std::chrono::nanoseconds   duration</*signed integer type of at least 64 bits*/, std::nano>
std::chrono::microseconds  duration</*signed integer type of at least 55 bits*/, std::micro>
std::chrono::milliseconds  duration</*signed integer type of at least 45 bits*/, std::milli>
std::chrono::seconds       duration</*signed integer type of at least 35 bits*/, std::ratio<1>>  
std::chrono::minutes       duration</*signed integer type of at least 29 bits*/, std::ratio<60>>
std::chrono::hours         duration</*signed integer type of at least 23 bits*/, std::ratio<3600>>
0

Recently I was learning about chrono library and thought of implementing a sleep function on my own. Here is the code,

#include <cmath>
#include <chrono>

template <typename rep = std::chrono::seconds::rep, 
          typename period = std::chrono::seconds::period>
void sleep(std::chrono::duration<rep, period> sec)
{
    using sleep_duration = std::chrono::duration<long double, std::nano>;

    std::chrono::steady_clock::time_point start = std::chrono::steady_clock::now();
    std::chrono::steady_clock::time_point end = std::chrono::steady_clock::now();

    long double elapsed_time = 
    std::chrono::duration_cast<sleep_duration>(end - start).count();

    long double sleep_time = 
    std::chrono::duration_cast<sleep_duration>(sec).count();

    while (std::isgreater(sleep_time, elapsed_time)) {
        end = std::chrono::steady_clock::now();
        elapsed_time = std::chrono::duration_cast<sleep_duration>(end - start).count();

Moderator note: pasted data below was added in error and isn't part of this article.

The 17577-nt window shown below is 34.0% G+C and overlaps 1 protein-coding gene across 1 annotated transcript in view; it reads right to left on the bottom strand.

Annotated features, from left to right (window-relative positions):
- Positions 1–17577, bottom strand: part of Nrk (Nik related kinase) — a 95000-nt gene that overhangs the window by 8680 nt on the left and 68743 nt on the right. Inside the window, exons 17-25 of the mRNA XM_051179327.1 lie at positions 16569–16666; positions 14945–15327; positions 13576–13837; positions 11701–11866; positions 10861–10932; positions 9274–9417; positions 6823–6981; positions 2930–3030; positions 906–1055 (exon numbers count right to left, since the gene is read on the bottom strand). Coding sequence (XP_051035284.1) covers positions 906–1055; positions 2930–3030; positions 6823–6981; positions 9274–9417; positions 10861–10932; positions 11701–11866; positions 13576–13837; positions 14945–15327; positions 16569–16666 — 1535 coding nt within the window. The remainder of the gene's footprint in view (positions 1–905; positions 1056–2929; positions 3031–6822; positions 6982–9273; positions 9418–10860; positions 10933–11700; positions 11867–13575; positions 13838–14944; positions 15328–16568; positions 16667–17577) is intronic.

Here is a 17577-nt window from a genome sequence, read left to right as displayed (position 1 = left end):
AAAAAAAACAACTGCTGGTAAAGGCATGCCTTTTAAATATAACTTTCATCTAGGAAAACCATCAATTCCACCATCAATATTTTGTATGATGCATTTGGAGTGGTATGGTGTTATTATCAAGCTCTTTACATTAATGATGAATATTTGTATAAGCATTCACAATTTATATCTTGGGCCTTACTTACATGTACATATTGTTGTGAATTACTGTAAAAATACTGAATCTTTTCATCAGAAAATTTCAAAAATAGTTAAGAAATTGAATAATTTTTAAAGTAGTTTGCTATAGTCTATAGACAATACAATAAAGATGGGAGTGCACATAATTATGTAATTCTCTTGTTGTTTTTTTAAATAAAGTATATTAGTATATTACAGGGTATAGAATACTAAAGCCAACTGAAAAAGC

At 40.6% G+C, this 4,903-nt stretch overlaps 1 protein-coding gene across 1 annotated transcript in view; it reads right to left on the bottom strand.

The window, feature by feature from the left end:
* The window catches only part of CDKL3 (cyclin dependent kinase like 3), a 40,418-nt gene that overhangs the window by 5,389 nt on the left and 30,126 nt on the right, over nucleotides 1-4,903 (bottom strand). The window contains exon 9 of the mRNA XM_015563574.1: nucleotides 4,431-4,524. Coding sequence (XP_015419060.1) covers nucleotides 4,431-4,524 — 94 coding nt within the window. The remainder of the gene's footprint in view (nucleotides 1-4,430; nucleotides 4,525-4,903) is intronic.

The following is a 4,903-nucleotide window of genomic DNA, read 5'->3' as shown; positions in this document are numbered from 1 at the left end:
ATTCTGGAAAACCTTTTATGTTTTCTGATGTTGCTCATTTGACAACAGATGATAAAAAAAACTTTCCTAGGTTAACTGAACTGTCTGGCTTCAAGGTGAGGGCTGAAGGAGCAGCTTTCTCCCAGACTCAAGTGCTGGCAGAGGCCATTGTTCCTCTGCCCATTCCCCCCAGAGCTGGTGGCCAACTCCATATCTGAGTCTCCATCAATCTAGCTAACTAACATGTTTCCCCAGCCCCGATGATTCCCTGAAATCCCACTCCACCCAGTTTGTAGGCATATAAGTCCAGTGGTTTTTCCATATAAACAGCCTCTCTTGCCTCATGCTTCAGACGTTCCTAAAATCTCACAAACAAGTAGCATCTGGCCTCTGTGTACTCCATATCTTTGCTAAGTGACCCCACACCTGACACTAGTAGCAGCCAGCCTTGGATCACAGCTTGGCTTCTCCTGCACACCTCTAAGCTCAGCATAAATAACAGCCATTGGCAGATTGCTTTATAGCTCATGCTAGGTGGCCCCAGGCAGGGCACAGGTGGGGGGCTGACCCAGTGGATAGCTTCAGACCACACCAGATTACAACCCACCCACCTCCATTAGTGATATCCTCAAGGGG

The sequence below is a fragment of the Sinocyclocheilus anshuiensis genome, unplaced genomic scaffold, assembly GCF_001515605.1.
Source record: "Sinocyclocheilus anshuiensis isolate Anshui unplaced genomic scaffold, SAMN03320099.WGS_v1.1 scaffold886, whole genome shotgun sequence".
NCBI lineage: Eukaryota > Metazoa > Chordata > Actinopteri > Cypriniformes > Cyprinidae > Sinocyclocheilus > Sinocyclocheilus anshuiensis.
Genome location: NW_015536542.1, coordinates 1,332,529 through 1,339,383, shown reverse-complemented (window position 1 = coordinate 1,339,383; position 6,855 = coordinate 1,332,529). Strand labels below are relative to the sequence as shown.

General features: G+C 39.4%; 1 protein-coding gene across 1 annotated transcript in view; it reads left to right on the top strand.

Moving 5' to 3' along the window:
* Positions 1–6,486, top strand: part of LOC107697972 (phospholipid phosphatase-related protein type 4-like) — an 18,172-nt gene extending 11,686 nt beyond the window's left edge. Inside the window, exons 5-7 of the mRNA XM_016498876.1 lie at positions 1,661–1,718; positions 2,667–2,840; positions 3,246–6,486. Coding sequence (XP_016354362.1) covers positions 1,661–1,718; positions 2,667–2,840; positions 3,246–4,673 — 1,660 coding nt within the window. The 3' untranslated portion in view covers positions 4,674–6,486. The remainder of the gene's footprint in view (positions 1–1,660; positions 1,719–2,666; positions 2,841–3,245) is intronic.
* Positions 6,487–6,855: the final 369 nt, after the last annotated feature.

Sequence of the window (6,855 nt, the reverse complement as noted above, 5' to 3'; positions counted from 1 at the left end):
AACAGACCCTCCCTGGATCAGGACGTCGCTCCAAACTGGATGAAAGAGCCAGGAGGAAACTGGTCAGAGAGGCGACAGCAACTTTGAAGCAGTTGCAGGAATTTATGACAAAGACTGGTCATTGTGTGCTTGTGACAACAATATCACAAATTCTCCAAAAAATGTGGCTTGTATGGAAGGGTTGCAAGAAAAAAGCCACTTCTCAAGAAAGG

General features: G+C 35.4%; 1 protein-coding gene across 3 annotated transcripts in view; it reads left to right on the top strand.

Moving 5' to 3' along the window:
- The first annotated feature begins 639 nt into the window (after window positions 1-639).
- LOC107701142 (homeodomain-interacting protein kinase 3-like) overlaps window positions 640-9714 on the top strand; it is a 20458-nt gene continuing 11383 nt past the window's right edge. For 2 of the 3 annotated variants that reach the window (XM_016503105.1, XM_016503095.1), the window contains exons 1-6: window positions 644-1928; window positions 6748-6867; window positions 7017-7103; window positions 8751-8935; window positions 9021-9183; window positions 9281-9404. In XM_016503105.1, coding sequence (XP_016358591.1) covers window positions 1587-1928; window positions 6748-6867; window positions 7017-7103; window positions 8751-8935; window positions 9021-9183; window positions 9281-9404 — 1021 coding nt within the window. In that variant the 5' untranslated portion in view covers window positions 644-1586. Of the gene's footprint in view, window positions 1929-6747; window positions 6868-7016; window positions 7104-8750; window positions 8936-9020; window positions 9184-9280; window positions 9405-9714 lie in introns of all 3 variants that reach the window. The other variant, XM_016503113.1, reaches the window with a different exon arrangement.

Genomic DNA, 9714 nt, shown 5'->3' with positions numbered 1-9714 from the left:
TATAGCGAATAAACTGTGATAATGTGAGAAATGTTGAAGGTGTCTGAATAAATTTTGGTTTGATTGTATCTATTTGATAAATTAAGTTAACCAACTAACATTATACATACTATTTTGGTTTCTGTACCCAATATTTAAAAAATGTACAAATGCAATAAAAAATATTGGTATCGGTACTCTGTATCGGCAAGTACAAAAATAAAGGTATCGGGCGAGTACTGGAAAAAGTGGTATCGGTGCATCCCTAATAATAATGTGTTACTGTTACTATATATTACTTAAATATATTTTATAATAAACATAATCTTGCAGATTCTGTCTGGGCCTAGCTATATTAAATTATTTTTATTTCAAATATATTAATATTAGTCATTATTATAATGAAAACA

}
}

We can use it with any std::chrono::duration type (By default it takes std::chrono::seconds as argument). For example,

#include <cmath>
#include <chrono>

template <typename rep = std::chrono::seconds::rep, 
          typename period = std::chrono::seconds::period>
void sleep(std::chrono::duration<rep, period> sec)
{
    using sleep_duration = std::chrono::duration<long double, std::nano>;

    std::chrono::steady_clock::time_point start = std::chrono::steady_clock::now();
    std::chrono::steady_clock::time_point end = std::chrono::steady_clock::now();

    long double elapsed_time = 
    std::chrono::duration_cast<sleep_duration>(end - start).count();

    long double sleep_time = 
    std::chrono::duration_cast<sleep_duration>(sec).count();

    while (std::isgreater(sleep_time, elapsed_time)) {
        end = std::chrono::steady_clock::now();
        elapsed_time = std::chrono::duration_cast<sleep_duration>(end - start).count(); 
    }
}

using namespace std::chrono_literals;
int main (void) {
    std::chrono::steady_clock::time_point start1 = std::chrono::steady_clock::now();
    
    sleep(5s);  // sleep for 5 seconds
    
    std::chrono::steady_clock::time_point end1 = std::chrono::steady_clock::now();
    
    std::cout << std::setprecision(9) << std::fixed;
    std::cout << "Elapsed time was: " << std::chrono::duration_cast<std::chrono::seconds>(end1-start1).count() << "s\n";
    
    std::chrono::steady_clock::time_point start2 = std::chrono::steady_clock::now();

    sleep(500000ns);  // sleep for 500000 nano seconds/500 micro seconds
    // same as writing: sleep(500us)
    
    std::chrono::steady_clock::time_point end2 = std::chrono::steady_clock::now();
    
    std::cout << "Elapsed time was: " << std::chrono::duration_cast<std::chrono::microseconds>(end2-start2).count() << "us\n";
    return 0;
}

For more information, visit https://en.cppreference.com/w/cpp/header/chrono and see this cppcon talk of Howard Hinnant, https://www.youtube.com/watch?v=P32hvk8b13M. He has two more talks on chrono library. And you can always use the library function, std::this_thread::sleep_for

Note: Outputs may not be accurate. So, don't expect it to give exact timings.

0

I like the solution proposed by @Ben Voigt -- it does not rely on anything outside of C++, but he did not mention an important detail to make the code work. So I am putting the full code, please notice the line starting with using.

#include <thread>
#include <chrono>

...

using namespace std::chrono_literals;
std::this_thread::sleep_for(200ms);